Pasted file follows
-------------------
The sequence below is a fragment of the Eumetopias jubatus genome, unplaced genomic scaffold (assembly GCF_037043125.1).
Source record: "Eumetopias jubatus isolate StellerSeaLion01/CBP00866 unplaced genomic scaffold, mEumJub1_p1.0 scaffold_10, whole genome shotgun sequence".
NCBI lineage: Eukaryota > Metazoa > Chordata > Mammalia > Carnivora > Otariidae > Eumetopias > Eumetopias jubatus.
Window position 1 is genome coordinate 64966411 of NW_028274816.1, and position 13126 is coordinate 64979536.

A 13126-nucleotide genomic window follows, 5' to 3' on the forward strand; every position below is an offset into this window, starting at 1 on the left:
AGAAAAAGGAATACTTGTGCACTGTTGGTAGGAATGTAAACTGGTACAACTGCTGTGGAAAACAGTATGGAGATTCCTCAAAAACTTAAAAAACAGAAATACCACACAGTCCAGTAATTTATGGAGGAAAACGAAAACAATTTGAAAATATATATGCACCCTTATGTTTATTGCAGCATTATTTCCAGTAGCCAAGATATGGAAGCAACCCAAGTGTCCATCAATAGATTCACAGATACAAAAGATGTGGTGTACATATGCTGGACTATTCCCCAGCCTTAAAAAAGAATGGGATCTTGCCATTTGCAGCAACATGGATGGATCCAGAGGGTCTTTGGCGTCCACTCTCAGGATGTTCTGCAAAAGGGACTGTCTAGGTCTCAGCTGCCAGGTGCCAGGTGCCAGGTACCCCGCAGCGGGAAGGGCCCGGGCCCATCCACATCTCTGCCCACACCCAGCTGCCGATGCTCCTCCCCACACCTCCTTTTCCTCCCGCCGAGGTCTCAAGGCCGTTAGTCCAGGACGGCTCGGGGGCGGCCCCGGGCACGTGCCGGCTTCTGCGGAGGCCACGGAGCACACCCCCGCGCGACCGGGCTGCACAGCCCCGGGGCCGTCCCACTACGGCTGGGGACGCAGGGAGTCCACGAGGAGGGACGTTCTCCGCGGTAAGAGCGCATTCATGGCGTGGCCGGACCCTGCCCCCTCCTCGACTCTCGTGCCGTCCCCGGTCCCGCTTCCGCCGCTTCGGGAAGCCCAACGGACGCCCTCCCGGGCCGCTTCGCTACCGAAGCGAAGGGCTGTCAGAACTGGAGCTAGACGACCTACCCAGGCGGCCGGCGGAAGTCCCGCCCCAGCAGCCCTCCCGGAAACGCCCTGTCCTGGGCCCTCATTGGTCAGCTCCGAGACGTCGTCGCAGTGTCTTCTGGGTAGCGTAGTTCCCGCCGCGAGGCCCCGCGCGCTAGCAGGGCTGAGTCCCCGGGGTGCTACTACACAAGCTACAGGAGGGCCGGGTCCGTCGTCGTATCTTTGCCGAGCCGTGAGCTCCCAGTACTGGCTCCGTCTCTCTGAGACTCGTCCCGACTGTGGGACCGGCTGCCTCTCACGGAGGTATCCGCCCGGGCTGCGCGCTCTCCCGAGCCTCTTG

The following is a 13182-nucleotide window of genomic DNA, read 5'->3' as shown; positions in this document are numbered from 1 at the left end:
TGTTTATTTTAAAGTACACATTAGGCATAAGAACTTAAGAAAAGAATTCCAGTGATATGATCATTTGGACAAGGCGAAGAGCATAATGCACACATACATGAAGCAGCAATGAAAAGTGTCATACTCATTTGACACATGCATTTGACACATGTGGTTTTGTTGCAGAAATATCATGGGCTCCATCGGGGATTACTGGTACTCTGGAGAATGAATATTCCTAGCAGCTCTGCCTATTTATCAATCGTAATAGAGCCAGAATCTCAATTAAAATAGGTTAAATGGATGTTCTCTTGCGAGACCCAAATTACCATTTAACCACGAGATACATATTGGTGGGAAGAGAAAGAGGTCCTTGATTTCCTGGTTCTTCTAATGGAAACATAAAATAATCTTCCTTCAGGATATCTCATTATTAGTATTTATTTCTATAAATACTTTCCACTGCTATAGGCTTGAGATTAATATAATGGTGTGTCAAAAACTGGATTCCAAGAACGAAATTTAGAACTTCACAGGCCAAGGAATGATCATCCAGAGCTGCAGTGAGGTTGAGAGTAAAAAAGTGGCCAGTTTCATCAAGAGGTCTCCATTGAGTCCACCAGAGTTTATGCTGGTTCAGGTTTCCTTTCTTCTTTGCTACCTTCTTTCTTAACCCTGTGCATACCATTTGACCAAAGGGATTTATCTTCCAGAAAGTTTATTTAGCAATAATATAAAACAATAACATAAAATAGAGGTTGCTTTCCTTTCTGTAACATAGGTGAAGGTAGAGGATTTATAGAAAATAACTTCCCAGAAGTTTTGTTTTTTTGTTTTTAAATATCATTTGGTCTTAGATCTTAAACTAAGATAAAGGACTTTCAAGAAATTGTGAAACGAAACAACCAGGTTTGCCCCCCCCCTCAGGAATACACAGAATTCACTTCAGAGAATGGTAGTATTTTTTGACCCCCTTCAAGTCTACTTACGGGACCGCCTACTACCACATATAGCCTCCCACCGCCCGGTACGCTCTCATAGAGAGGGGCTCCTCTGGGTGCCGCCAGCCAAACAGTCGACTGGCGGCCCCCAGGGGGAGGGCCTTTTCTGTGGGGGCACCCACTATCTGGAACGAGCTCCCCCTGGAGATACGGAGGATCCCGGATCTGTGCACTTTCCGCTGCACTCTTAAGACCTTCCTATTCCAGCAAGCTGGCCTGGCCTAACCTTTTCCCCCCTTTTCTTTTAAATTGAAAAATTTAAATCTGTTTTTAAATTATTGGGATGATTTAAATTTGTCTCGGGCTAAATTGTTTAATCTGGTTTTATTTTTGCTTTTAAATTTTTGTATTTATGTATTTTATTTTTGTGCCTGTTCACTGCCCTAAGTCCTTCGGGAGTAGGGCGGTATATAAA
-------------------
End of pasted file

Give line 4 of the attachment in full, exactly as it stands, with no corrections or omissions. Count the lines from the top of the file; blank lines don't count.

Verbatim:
Window position 1 is genome coordinate 64966411 of NW_028274816.1, and position 13126 is coordinate 64979536.